Islam arrived to the islands in the 1500s and this altered the architecture fairly
substantially. This obviously demanded the building of mosques and other religious
buildings that were not built before and which had specific requirements in their
structure and content. This led to an odd combination of old and new as mosques
had numerous features of ancient Indonesian architecture,
but conformed to Islamic laws and requirements. The mosques in Sendangduwur, Yogyakarta
and Kudus are perfect examples of these two styles uniting.
However, not all areas converted to Islam and those that didn't continued on
a path of constructing Hindu, Buddhist, or local religious buildings. These can
be found everywhere, but some of the more impressive are on Bali, including Besakih
and Panataram Sasih. The Majapahit builders on Bali constructed numerous Hindu temples
from brick at this time as well.
Since the 1500s though, most of the architecture has been either Islamic in influence
or European-influenced. The Europeans, most commonly the
Dutch, brought in stone work and concrete to build numerous
structures in the islands. Early Dutch architecture is best seen in the capital
of Jakarta, which received numerous Dutch buildings in the 1600s and 1700s. Quickly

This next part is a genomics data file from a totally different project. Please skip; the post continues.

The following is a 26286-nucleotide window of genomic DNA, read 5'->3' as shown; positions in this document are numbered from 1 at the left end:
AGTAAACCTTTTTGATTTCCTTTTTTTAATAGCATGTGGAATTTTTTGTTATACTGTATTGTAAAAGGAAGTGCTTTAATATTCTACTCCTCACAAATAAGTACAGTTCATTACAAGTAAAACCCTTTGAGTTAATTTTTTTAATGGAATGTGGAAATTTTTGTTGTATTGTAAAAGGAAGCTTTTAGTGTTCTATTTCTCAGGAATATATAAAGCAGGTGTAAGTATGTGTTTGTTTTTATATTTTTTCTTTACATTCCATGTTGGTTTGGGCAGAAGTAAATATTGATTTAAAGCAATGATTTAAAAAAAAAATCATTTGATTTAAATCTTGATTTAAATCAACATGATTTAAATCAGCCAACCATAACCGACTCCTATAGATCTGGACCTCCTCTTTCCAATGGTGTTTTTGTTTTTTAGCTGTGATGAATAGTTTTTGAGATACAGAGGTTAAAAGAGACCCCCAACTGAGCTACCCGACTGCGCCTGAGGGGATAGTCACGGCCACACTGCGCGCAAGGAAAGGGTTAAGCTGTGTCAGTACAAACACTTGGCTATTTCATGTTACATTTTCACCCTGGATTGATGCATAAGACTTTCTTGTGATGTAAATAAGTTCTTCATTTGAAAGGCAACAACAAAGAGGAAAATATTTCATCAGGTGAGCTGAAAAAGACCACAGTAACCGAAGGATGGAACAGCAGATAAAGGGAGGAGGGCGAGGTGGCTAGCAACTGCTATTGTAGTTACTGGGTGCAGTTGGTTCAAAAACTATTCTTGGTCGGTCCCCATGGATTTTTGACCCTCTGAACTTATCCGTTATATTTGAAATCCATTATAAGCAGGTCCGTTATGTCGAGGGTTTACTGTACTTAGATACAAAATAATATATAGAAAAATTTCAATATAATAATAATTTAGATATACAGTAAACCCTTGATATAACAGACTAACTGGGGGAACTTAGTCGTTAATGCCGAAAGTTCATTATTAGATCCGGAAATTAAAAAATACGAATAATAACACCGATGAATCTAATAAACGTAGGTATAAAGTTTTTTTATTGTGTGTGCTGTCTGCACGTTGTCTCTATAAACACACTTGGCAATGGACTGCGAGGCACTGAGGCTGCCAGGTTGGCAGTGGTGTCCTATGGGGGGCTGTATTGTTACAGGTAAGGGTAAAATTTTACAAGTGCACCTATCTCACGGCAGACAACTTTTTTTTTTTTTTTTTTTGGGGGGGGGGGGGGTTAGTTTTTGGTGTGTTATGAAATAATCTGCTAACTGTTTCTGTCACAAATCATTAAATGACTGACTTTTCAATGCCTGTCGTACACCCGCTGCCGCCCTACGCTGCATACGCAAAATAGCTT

though the Dutch learned their styles and techniques, most particularly in terms
of city planning bread mosquitos and diseases. In the 1800s the Dutch adopted many
of their styles and city planning to improve hygiene as waterways were altered and
styles were changed.
In the 1900s as independence movements arose and the people sought a stronger identity,
there was a return to traditional architecture, most particularly in Java, although
not all the people picked up on this movement. Although this push has been strong,
most of the return has come in the form of smaller art forms, like paintings. Another
effect of modern history and technology is the loss of many traditional tjandis
and rumah adats. These traditional structures are being replaced by modern technology
and European influence as concrete and glass tends to be
easier to build and longer lasting.